Several studies show that on an average, PwDs account for nearly 0.5 per cent of total workforce in the organised sector. ILO claimed that 73.6 per cent of PwDs in India are still outside the workforce.
To tap the potential of demographic dividend, it is imperative to equip and enable the youth amongst PwDs to be at par with the rest of the cohort.
Entrepreneurial ventures is one of the means for the disabled to be financially independent, free from discriminatory and sometimes stringent requirements of mainstream employment. But unfortunately, PwDs face multiple societal hurdles. Majority of the financial services including banks do not take a benign approach in providing financial support to the disabled.
The RBI guidelines must be taken seriously. The guidelines to banks includes providing cheque books, ATM and locker facilities to the visually challenged, ramp facilities and tactile keypad at ATMs and to not deny services on grounds of possible risk in operation of banking facilities.
There is also an issue in terms of identifying the magnitude of disability leading to preconceived notions on capacity of the individual. Hence, cultural brokering can be an effective means of training the service providers, including banks and sensitising the general population of special needs of PwDs so as to bridge the cultural gap.
In an emerging economy like ours, it is very important that government and welfare-oriented institutions play an important role and share the responsibility of providing the disabled a dignified life. It also makes economic sense, as according to World Bank, ensuring employment to the disabled can help in enhancing economic growth. Banking services should be accessible, in terms of design and technology, for the nearly three crore special needs population
Connecting the dots:
The journey for financial inclusion in India has been interesting one. But its time we take it to next level and ensure inclusion for differently abled. Discuss.
TOPIC: General Studies 2
Bilateral, regional and global groupings and agreements involving India and/or affecting India’s interests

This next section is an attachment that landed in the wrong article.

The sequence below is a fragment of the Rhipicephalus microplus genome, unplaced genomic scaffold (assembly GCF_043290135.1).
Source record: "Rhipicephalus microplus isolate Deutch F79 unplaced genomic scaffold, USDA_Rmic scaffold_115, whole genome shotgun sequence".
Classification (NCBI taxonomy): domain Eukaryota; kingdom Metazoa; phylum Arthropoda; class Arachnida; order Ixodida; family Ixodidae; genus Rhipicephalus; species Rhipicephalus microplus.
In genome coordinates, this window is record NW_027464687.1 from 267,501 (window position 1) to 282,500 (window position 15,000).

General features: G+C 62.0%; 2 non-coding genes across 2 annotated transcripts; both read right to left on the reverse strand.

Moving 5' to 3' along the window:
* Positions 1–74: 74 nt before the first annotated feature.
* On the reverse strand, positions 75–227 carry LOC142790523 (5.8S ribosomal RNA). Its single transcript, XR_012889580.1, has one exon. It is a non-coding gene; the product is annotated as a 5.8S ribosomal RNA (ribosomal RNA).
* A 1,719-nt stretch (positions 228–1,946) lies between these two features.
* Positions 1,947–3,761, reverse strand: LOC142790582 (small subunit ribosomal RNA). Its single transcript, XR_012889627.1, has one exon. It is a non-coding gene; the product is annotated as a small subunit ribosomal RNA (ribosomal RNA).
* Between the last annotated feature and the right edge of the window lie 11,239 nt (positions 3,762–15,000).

Effect of policies and politics of developed and developing countries on India’s interests.
Securing historical affinity with our neighbors
India needs to rekindle the SAARC process in order to secure historical affinity with its neighbours
As the stand-off between the Indian and Chinese militaries enters its third month at Doklam, it is not just Bhutan that is keenly anticipating the potential fallout. The entire neighbourhood is watching. There is obvious interest in how the situation plays out and the consequent change in the balance of power between India and China in South Asia. India’s other neighbours are likely to take away their own lessons about dealing with their respective “tri-junctions” both real and imagined, on land and in the sea.
When the Maldives first turfed private infrastructure group GMR out of its contract to develop Male airport in 2012, few could have imagined the situation today with Chinese companies having bagged contracts to most infrastructure projects. This includes development of a key new island and its link to the capital Male and a 50-year lease to another island for a tourism project.
Similarly, when the then Prime Minister of Nepal K.P. Sharma Oli signed a transit trade treaty and agreement on infrastructure linkages with China in late 2015-2016, Ministry of External Affairs mandarins had brushed it off as a “bluff”. Today, China is building a railway to Nepal, opening up Lhasa-Kathmandu road links, and has approved a soft loan of over $200 million to construct an airport at Pokhara.
Sri Lanka’s Hambantota port construction project went to the Chinese in 2007 only after India rejected it. Today, China doesn’t just own 80% of the port; it has also won practically every infrastructure contract from Hambantota to Colombo.